Real World article
(written from a Production point of view)

For the third film in the Star Trek franchise, please see Star Trek III: The Search for Spock. For the third film of the rebooted series, please see Star Trek Beyond.

Star Trek 3 is a collection of short story adaptations of seven Star Trek: The Original Series episodes, written by James Blish and first published in April 1969.


From the book jacket
An extraordinary journey into the supernatural! Seven chilling stories into the bizarre and unexpected with the crew of the starship Enterprise. Travel to the unknown regions of outer space, to worlds where unearthly powers can control Human beings and where unspeakable horror becomes normal. Unimaginable new galaxies of strange beings, bizarre customs, unknown dangers and awesome excitement. A world threatened by tribbles, small and furry with no eyes or faces – only a mouth. A killer planet where time and place change by telepathy. A monster robot that smashes planets and digests them. An alien being who comes to Earth to start World War III. A galactic ticket to infinite adventure.

Excerpts of copyrighted sources are included for review purposes only, without any intention of infringement.


Blish discusses reader reaction to the first two collections.
"The Trouble with Tribbles"
A 17 page adaptation of "The Trouble with Tribbles". As David Gerrold notes in The Trouble with Tribbles, Sulu is restored to his original place in the episode.
"The Last Gunfight"
A 20 page adaptation of "Spectre of the Gun".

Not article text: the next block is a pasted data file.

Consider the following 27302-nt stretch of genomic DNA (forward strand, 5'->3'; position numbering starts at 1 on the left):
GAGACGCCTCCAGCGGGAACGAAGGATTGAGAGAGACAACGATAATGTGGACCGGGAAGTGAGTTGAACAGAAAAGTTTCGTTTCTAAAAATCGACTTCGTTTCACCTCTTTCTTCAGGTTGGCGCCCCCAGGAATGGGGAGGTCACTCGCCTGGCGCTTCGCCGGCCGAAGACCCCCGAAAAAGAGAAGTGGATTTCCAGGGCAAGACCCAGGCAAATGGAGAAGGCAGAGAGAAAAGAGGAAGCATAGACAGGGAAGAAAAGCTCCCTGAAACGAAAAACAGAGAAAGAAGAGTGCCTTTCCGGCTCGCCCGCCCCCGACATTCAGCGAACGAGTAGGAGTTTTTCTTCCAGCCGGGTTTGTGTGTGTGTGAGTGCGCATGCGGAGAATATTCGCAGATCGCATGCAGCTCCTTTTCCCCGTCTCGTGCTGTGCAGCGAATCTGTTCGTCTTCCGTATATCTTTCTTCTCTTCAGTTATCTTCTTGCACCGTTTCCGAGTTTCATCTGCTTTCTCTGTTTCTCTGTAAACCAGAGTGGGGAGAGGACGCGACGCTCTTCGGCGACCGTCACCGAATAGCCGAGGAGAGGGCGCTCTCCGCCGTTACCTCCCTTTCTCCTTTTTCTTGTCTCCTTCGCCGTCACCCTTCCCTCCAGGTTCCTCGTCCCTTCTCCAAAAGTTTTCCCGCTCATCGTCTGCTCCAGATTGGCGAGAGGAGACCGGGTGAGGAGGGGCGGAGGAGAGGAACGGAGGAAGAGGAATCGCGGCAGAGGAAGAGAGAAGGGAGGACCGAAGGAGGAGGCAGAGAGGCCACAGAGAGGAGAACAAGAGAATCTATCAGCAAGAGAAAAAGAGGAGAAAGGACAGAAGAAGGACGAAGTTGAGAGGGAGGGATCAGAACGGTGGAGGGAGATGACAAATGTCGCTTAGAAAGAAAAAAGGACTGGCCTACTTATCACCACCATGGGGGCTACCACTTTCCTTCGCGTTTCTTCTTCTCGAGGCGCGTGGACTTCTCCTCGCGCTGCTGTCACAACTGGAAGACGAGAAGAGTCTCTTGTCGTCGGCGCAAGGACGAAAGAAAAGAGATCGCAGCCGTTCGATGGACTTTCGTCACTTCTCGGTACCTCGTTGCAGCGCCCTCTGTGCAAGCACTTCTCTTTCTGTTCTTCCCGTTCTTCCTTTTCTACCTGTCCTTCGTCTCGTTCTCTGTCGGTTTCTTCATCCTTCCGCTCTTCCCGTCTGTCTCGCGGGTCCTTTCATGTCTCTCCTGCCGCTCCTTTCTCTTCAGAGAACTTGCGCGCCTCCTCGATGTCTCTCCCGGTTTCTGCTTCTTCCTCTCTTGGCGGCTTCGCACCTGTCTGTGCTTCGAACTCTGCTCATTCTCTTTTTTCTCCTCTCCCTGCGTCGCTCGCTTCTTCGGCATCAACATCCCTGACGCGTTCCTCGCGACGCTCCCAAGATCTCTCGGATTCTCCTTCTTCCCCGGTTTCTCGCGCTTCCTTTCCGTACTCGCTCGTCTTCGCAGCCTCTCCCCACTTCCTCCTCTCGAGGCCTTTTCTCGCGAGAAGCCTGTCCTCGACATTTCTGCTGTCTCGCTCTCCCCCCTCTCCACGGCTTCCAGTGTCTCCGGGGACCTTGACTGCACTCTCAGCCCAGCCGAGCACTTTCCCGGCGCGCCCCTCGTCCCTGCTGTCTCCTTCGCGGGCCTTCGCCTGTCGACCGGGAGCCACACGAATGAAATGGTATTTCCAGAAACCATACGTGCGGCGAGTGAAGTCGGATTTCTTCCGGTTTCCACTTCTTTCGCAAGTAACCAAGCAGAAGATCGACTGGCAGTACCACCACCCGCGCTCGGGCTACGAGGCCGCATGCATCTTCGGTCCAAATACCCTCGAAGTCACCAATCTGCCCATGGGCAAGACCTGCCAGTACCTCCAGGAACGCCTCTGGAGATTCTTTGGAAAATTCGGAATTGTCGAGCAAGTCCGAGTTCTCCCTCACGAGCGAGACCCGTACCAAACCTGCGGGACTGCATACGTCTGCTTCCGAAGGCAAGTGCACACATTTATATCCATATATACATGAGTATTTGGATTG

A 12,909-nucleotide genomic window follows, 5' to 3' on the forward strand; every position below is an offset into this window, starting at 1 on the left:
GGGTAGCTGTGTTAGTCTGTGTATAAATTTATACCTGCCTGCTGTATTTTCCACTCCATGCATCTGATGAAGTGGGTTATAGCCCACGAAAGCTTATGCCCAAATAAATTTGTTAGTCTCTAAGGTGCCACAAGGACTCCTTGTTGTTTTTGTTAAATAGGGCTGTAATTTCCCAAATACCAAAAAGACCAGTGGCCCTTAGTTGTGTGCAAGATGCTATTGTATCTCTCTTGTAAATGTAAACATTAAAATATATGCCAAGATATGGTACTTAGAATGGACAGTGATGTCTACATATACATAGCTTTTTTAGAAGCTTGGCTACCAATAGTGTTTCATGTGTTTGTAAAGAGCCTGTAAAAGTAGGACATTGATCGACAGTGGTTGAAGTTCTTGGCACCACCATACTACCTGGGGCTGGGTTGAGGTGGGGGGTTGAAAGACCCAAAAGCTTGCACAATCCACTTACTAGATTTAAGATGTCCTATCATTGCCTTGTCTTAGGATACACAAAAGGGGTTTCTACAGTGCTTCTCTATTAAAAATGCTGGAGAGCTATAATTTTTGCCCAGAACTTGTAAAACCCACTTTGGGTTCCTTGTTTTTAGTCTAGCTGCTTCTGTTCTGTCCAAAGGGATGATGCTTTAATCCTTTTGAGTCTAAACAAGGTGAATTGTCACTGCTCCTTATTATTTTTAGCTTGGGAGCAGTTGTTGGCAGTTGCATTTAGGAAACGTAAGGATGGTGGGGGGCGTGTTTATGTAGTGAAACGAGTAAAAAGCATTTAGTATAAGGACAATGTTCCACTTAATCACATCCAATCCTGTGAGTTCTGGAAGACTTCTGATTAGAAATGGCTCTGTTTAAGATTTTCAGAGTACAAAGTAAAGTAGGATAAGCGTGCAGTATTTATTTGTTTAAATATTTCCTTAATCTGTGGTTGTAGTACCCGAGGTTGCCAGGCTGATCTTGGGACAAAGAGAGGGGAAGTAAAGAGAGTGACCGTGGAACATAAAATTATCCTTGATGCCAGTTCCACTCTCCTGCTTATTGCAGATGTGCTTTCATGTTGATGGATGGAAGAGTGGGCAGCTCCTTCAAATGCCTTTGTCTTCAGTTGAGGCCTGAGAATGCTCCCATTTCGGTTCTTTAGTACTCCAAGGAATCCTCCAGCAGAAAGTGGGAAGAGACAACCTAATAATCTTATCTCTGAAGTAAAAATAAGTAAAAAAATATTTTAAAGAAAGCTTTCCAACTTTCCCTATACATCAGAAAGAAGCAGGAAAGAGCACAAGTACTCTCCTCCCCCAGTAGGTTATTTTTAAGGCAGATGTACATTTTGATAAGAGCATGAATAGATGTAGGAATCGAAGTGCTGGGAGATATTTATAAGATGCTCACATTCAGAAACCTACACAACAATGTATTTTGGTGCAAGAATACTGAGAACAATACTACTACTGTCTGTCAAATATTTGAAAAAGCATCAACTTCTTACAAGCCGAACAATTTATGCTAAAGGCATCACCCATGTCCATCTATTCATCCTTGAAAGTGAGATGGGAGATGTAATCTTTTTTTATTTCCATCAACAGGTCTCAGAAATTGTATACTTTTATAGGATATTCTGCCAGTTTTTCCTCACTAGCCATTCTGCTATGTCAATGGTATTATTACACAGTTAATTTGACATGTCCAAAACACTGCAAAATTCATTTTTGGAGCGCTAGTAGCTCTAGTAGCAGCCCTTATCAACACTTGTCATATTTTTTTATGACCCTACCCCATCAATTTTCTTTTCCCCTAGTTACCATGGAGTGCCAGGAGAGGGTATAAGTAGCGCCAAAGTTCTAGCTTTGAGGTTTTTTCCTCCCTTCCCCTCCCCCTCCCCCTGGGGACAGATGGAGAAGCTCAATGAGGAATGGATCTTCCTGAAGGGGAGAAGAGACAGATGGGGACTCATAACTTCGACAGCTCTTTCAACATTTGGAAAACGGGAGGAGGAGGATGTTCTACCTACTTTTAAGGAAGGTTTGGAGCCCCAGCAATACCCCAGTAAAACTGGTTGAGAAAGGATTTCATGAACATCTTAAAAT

"The Doomsday Machine"
A 16 page adaptation of "The Doomsday Machine". Decker does not fly a shuttlecraft into the planet-killer, and does not die. His first name is Brand instead of Matt.
"Assignment: Earth"
A 12 page adaptation of "Assignment: Earth". Blish changed the Enterprise's arrival date from 1968 to 1969.
"Mirror, Mirror"
An 18 page adaptation of "Mirror, Mirror".
"Friday's Child"
A 21 page adaptation of "Friday's Child". Includes the original "Friday's Child" poem from Harper's Weekly, as well as the first draft script ending in which Eleen is killed.
"Amok Time"
A 14 page adaptation of "Amok Time".

Background information

  • As with other releases in this series, the stories in this volume were based on early draft scripts, and there are some significant differences between the printed version and what actually appeared on screen.
  • This was the first Star Trek book that Ronald D. Moore ever owned. Years later, he commented, "I [...] vividly remember spotting [this book] [...] in a Weekly Reader list in 4th grade, and being amazed that anyone else even knew about 'my' show, much less that anyone would be writing books about it." (Star Trek: The Magazine Volume 1, Issue 1, p. 112)

External link

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Star Trek 2 Bantam TOS
Star Trek 4
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